Separation from the legal process: The current investigative paradigm focuses almost exclusively on whether use of police force was legally justified, which is an adversarial approach that discourages open sharing of information. Moreover, it fails to recognize that many incidents that could be perceived as legally defensible—such as situations in which officers mistakenly believe themselves to be in imminent physical danger—are undesirable from a societal perspective, and in some cases can be prevented. The NTSB process is firewalled from any legal proceedings—which allows investigations to develop a much richer set of data and information that can be used to prevent future problems.

Specialized training: Thoroughly understanding the myriad technological, psychological, and social factors that can contribute to police use of force requires substantial training and expertise that may not be available in many smaller jurisdictions or in District Attorney’s offices. An investigative agency can recruit specialists who can hone their abilities to assess incidents through repeated practice and particularized training.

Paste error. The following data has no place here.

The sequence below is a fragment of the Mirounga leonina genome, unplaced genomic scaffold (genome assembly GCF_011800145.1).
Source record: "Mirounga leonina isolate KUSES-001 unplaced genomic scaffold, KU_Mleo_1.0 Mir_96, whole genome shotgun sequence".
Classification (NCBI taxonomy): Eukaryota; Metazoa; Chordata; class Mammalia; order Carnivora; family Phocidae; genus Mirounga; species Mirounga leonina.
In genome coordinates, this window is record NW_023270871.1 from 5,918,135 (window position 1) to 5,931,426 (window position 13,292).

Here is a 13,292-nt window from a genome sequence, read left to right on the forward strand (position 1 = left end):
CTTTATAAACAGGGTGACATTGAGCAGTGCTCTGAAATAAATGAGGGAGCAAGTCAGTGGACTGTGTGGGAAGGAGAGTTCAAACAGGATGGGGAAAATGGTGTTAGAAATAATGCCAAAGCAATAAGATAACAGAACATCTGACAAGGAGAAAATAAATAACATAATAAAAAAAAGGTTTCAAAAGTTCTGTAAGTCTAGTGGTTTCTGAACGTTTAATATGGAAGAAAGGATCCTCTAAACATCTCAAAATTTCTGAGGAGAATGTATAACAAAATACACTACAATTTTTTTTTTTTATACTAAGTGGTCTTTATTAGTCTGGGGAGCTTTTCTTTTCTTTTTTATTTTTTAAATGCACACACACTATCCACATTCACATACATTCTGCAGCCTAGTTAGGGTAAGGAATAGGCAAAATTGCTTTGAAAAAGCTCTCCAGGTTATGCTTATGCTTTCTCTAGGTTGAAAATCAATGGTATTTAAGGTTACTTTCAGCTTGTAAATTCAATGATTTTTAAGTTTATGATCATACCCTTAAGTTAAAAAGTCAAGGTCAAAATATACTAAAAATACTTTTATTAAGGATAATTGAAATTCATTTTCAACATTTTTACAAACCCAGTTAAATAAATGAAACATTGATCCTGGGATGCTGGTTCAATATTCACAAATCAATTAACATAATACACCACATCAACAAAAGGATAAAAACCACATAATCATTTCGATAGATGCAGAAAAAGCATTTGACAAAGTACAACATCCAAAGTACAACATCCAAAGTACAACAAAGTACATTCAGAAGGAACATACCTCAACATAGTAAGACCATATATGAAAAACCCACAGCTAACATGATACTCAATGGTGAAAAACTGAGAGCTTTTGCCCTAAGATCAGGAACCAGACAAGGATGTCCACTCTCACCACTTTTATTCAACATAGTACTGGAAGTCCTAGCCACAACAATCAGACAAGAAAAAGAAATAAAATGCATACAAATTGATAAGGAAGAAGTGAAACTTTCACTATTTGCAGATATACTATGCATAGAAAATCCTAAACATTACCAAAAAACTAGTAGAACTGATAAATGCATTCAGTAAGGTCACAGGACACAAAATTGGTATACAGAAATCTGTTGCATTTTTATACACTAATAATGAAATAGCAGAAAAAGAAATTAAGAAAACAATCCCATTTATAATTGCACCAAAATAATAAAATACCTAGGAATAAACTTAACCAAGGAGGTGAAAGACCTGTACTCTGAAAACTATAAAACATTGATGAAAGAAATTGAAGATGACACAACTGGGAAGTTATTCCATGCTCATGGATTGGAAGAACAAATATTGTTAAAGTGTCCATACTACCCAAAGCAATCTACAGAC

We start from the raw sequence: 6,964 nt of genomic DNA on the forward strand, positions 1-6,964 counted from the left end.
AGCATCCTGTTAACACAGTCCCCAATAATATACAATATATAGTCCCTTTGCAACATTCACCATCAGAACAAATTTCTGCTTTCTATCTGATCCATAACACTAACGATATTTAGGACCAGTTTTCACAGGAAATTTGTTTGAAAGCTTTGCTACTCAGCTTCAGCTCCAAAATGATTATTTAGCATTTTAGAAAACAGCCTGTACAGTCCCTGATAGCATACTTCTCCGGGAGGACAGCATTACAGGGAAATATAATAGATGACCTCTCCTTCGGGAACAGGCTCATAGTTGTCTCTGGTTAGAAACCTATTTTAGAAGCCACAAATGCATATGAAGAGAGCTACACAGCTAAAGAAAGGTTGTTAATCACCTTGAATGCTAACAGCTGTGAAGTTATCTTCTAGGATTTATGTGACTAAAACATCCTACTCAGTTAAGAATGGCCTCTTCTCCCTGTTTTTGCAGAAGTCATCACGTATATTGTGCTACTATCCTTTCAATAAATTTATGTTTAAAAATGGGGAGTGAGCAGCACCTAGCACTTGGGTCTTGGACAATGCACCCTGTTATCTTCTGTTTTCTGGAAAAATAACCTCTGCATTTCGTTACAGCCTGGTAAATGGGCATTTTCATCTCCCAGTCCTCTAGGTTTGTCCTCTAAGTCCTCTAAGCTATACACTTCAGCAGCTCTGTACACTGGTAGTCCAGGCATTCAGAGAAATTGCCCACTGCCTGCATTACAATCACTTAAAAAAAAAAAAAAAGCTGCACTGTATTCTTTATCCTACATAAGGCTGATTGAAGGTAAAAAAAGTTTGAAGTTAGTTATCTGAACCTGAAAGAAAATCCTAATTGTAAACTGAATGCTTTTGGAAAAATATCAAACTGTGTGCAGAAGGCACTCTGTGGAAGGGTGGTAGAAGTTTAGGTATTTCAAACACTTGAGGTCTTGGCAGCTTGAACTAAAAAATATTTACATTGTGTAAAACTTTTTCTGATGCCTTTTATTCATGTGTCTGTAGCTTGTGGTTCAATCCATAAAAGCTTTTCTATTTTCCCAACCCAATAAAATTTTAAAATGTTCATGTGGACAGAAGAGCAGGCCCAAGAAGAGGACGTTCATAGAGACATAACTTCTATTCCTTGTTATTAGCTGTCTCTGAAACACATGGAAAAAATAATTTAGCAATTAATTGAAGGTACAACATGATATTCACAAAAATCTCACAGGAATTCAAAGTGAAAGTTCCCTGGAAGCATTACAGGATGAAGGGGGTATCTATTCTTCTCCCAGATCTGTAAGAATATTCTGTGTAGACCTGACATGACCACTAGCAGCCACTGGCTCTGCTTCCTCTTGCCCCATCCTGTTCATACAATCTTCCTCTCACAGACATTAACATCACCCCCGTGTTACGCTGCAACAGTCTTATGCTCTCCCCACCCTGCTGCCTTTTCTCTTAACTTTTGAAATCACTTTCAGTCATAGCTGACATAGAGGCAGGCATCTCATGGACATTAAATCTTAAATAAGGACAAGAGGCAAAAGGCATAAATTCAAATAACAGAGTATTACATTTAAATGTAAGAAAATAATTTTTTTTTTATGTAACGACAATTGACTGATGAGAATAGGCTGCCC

Better access to outside experts: Through recurrent interactions across many incidents, the NTSB has developed a network of industry and academic experts it can call upon to assist in its investigations, which is an approach known as the Party System. While the Party System is not without critics due to its potential for conflicts of interest, it substantially increases the agency’s analytical capability without requiring additional personnel. A new agency could develop ongoing relationships with outside psychologists, medical examiners, forensic video analysts, and ballistics experts to bolster its capabilities.

Transparency in investigative processes: Many recent investigations of police use of force have been criticized due to lack of transparency about why certain actions—such as convening a grand jury or releasing a video to the public—were taken. Other critics point to departures from a jurisdiction’s established processes for other cases as evidence that investigations are biased. Such procedural problems seem nearly unavoidable when a District Attorney is making procedural decisions in real time while investigating an incident that differs in important ways from more routine investigative business. An agency could remedy this problem by developing a set of protocols governing its investigations and making these freely available to stakeholders and the public. The NTSB has followed this pattern, which has ultimately strengthened its legitimacy.